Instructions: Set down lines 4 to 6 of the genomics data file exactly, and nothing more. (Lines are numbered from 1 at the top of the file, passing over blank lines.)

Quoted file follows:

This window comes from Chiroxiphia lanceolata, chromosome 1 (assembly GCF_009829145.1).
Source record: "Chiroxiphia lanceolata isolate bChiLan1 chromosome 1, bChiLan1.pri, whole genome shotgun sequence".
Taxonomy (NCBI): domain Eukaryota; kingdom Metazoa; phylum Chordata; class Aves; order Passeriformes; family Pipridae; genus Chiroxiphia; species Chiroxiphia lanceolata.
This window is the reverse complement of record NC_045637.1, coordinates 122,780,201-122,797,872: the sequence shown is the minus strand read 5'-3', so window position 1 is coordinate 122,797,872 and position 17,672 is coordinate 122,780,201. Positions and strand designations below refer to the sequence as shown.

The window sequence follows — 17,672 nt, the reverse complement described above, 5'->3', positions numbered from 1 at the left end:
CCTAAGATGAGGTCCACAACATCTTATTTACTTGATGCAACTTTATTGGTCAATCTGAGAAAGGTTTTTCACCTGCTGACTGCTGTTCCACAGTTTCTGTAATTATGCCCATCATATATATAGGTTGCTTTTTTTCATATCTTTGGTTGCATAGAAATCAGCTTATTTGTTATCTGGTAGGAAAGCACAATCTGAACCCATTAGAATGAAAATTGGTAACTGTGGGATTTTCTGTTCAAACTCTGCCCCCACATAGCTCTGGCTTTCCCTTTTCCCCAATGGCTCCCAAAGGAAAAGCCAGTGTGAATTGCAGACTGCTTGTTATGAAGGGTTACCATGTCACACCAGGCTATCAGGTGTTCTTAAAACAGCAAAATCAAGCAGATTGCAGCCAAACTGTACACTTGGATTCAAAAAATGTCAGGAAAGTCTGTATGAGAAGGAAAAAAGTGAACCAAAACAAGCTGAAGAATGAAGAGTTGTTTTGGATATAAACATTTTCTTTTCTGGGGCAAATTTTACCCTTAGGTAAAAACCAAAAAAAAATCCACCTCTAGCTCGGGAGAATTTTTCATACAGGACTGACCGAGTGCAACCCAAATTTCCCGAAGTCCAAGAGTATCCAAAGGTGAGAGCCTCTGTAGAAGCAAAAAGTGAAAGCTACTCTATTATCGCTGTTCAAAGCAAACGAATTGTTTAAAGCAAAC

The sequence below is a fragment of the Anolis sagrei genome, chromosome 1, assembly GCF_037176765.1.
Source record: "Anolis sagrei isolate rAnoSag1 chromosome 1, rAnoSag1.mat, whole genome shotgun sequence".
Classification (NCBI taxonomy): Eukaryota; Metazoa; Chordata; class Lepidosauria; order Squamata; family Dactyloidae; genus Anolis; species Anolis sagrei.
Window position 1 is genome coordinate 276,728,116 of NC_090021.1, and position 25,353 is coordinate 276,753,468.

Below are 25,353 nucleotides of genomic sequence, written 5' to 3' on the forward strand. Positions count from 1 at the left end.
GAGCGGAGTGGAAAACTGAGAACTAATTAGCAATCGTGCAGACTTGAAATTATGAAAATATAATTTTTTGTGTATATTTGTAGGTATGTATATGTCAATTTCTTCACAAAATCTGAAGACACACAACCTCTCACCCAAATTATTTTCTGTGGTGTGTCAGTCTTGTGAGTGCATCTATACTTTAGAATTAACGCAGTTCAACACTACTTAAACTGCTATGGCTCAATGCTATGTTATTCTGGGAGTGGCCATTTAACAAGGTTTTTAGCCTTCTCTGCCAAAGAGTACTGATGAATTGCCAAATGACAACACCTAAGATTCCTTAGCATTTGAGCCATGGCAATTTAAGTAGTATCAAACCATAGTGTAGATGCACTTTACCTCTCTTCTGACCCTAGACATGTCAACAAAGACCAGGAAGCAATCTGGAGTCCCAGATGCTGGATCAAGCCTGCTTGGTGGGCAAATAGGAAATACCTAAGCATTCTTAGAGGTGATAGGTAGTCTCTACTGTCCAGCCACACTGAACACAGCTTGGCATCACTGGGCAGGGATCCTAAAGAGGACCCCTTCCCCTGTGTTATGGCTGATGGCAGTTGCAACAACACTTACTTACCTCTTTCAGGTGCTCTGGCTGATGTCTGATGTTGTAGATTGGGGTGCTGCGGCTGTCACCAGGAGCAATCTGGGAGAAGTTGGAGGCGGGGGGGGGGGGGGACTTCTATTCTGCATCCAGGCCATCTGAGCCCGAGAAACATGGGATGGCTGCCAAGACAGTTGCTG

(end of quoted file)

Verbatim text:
This window is the reverse complement of record NC_045637.1, coordinates 122,780,201-122,797,872: the sequence shown is the minus strand read 5'-3', so window position 1 is coordinate 122,797,872 and position 17,672 is coordinate 122,780,201. Positions and strand designations below refer to the sequence as shown.

The window sequence follows — 17,672 nt, the reverse complement described above, 5'->3', positions numbered from 1 at the left end:
CCTAAGATGAGGTCCACAACATCTTATTTACTTGATGCAACTTTATTGGTCAATCTGAGAAAGGTTTTTCACCTGCTGACTGCTGTTCCACAGTTTCTGTAATTATGCCCATCATATATATAGGTTGCTTTTTTTCATATCTTTGGTTGCATAGAAATCAGCTTATTTGTTATCTGGTAGGAAAGCACAATCTGAACCCATTAGAATGAAAATTGGTAACTGTGGGATTTTCTGTTCAAACTCTGCCCCCACATAGCTCTGGCTTTCCCTTTTCCCCAATGGCTCCCAAAGGAAAAGCCAGTGTGAATTGCAGACTGCTTGTTATGAAGGGTTACCATGTCACACCAGGCTATCAGGTGTTCTTAAAACAGCAAAATCAAGCAGATTGCAGCCAAACTGTACACTTGGATTCAAAAAATGTCAGGAAAGTCTGTATGAGAAGGAAAAAAGTGAACCAAAACAAGCTGAAGAATGAAGAGTTGTTTTGGATATAAACATTTTCTTTTCTGGGGCAAATTTTACCCTTAGGTAAAAACCAAAAAAAAATCCACCTCTAGCTCGGGAGAATTTTTCATACAGGACTGACCGAGTGCAACCCAAATTTCCCGAAGTCCAAGAGTATCCAAAGGTGAGAGCCTCTGTAGAAGCAAAAAGTGAAAGCTACTCTATTATCGCTGTTCAAAGCAAACGAATTGTTTAAAGCAAAC